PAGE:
Supports your nervous systems

Sleeping is vital for memory consolidation, information processing, and essential repairs to both our brain and body while we rest. Without this opportunity to exercise critical neuronal connections each day, our nervous systems can stop working effectively. 

Drowsiness, poor concentration, and memory recall can occur after a poor night’s recovery. After a few days of little rest, we can begin to experience hallucinations and mood swings, which result from our central and autonomic nervous systems not functioning correctly.

Supports your growth

Children and young adults require substantially more rest than people in their later stages of life because it is during deep sleep that growth hormones are released. In fact, throughout life, deep sleep increases our cell production and reduces the breakdown of proteins. So, these proteins can instead be used for repairing cells and damage from factors like stress and UV rays. Hence why, it’s called ‘beauty sleep.” 

Supports your mental health

There is a strong correlation between the amount of rest we have and our mental health. Sleep deprivation has the potential to trigger anxiety, paranoia, and hallucinations. On the other hand, regular good quality sleep can significantly enhance our mental wellbeing, boosting our capacity for humor, happiness, and self-confidence.

Tracking sleep with Polar Sleep Plus Stages™ makes the amount, quality, and timing of sleep visible. I hope it helps people to understand how they sleep and how their lifestyle and habits affect their sleep.

Kaisu Martinmäki, Senior Researcher, Polar Research Center

What happens when we sleep?

Until the 1950s, we generally thought of slumber as a passive activity. That our body and mind indeed did switch off completely, entering a dormant state while we snoozed away. These days, we now know that though our muscle and sensory activity may be reduced, our brain is very active. Here’s a look at what happens across our whole body while resting.

Dreaming

The one thing we all know we do while we rest is dream. Although dreaming can occur in any sleep stage, it occurs mainly (and most intensely) during REM sleep, where we often experience our most bizarre or immersive dreams.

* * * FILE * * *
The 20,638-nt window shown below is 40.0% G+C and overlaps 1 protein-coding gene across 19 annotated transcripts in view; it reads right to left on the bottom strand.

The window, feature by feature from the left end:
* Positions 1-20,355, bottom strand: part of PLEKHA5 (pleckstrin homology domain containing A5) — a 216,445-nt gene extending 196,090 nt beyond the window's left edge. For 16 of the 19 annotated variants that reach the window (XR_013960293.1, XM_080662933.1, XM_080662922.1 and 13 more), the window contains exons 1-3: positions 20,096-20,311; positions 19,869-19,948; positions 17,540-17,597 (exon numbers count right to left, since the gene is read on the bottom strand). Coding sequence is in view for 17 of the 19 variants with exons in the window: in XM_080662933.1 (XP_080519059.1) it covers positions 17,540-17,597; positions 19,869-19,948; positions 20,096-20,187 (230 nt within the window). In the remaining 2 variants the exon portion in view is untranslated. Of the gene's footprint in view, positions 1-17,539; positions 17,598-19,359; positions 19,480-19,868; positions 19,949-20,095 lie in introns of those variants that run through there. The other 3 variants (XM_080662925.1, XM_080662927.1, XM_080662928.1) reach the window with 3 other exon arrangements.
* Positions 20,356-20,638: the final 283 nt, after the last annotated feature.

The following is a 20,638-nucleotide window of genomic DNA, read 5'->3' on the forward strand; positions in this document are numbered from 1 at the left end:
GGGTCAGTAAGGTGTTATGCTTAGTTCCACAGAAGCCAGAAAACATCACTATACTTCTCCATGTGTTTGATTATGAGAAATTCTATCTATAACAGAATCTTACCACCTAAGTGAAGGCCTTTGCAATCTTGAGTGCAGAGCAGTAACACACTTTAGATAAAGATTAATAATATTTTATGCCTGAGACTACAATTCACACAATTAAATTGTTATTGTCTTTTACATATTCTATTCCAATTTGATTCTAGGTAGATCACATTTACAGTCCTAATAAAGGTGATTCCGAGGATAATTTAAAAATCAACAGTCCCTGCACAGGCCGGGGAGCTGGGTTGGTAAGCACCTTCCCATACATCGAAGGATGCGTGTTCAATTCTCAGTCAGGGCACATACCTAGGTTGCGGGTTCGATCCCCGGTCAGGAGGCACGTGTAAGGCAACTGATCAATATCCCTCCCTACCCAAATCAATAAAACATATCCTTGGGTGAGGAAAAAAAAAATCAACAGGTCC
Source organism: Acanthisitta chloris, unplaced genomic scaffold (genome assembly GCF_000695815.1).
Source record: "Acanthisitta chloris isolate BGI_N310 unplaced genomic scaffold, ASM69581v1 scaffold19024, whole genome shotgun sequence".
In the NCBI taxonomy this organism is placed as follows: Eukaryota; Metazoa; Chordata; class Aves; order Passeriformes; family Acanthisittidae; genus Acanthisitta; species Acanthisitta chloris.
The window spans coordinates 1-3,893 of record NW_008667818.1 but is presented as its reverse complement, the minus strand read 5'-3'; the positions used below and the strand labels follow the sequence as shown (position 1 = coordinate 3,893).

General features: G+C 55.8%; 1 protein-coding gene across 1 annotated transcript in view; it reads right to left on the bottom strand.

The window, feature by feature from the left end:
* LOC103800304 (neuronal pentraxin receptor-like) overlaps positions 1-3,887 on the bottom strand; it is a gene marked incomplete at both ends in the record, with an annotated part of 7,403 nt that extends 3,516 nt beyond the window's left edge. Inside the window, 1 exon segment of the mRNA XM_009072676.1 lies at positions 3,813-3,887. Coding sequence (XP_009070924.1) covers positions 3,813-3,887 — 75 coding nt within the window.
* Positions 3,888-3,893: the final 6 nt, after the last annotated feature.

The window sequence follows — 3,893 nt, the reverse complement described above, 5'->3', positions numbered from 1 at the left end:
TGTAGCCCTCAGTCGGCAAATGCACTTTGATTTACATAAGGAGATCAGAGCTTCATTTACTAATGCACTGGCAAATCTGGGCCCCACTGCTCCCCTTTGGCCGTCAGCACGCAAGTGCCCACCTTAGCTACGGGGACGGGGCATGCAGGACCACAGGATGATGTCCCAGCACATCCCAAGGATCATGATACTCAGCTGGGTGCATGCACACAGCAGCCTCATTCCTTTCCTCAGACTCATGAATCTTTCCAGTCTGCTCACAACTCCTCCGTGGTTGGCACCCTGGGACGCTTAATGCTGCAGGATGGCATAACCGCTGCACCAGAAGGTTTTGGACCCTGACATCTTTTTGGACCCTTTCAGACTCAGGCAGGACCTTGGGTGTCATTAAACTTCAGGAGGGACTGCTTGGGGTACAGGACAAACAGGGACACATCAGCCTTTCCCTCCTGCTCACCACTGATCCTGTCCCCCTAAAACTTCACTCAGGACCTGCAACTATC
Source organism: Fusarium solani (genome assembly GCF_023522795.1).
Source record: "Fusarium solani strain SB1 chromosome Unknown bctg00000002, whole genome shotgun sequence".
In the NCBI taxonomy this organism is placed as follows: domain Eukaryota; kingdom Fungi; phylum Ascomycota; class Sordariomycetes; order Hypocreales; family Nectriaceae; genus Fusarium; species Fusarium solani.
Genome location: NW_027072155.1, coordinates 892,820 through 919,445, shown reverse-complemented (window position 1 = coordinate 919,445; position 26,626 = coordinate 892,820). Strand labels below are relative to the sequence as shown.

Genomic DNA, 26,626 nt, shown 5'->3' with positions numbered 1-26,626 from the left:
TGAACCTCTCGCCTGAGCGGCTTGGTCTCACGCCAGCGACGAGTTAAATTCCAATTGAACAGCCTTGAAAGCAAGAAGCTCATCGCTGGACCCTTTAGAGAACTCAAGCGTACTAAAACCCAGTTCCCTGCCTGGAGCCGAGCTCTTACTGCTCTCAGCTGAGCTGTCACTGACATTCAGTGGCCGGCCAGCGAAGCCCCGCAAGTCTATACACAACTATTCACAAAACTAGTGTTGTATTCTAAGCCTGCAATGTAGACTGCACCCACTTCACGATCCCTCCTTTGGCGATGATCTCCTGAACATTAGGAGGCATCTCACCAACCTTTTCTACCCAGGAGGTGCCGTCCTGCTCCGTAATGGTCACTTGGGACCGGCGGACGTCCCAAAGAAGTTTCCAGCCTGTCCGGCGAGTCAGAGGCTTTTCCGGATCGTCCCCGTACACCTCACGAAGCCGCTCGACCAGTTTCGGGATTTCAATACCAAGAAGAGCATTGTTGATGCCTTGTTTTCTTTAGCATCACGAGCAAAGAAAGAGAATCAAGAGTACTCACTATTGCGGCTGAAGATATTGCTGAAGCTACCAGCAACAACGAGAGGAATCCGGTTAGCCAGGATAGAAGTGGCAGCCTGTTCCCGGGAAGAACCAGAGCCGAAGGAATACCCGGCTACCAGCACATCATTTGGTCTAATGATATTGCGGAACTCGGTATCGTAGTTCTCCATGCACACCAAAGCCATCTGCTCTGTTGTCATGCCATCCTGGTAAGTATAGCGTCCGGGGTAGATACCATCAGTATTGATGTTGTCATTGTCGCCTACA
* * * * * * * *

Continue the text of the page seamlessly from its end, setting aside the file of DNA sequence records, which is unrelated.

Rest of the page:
Breathing

Our breathing changes while we rest, depending on what stage of sleep we are experiencing. During non-REM sleep, our breathing slows, becoming especially slow during Stage 3 (deep sleep). However, during REM sleep, our breathing rate can pick up and become quite irregular.

Heart rate

Like breathing, our heart rate also slows during non-REM sleep but quickens during REM sleep to almost the same as when we are awake.

Muscles

As we drift off into slumber, our muscles gradually become increasingly relaxed during the non-REM stages of sleep. Then during REM sleep, the muscles in your body become paralyzed to ensure your legs and arms don’t move around in response to your dreams. However, your eye muscles stay active, which is why this sleep stage is called REM (for rapid eye movement).

Brain activity

The activity in our brain while we rest enhances the functioning of our brain when we are awake (hence another reason why sleep is so important). Vital cognitive functions, such as our memory consolidation, happen when we are resting, meaning that we wake up ready for a new day with an updated brain that’s optimized and ready to go.

During non-REM sleep, our brain slows down along with our heart rate and breath. However, during Stages 2 and 3, we can experience bursts of brain activity. During REM sleep, our brain is very active as we begin to dream.

So, there we go. Some pretty convincing reasons why sleep is important and should be a priority in our everyday lives. If you’re now wondering how to create the perfect environment for rest so you can maximize your snooze time, try these expert tips

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Please note that the information provided in the Polar Blog articles cannot replace individual advice from health professionals. Please consult your physician before starting a new fitness program.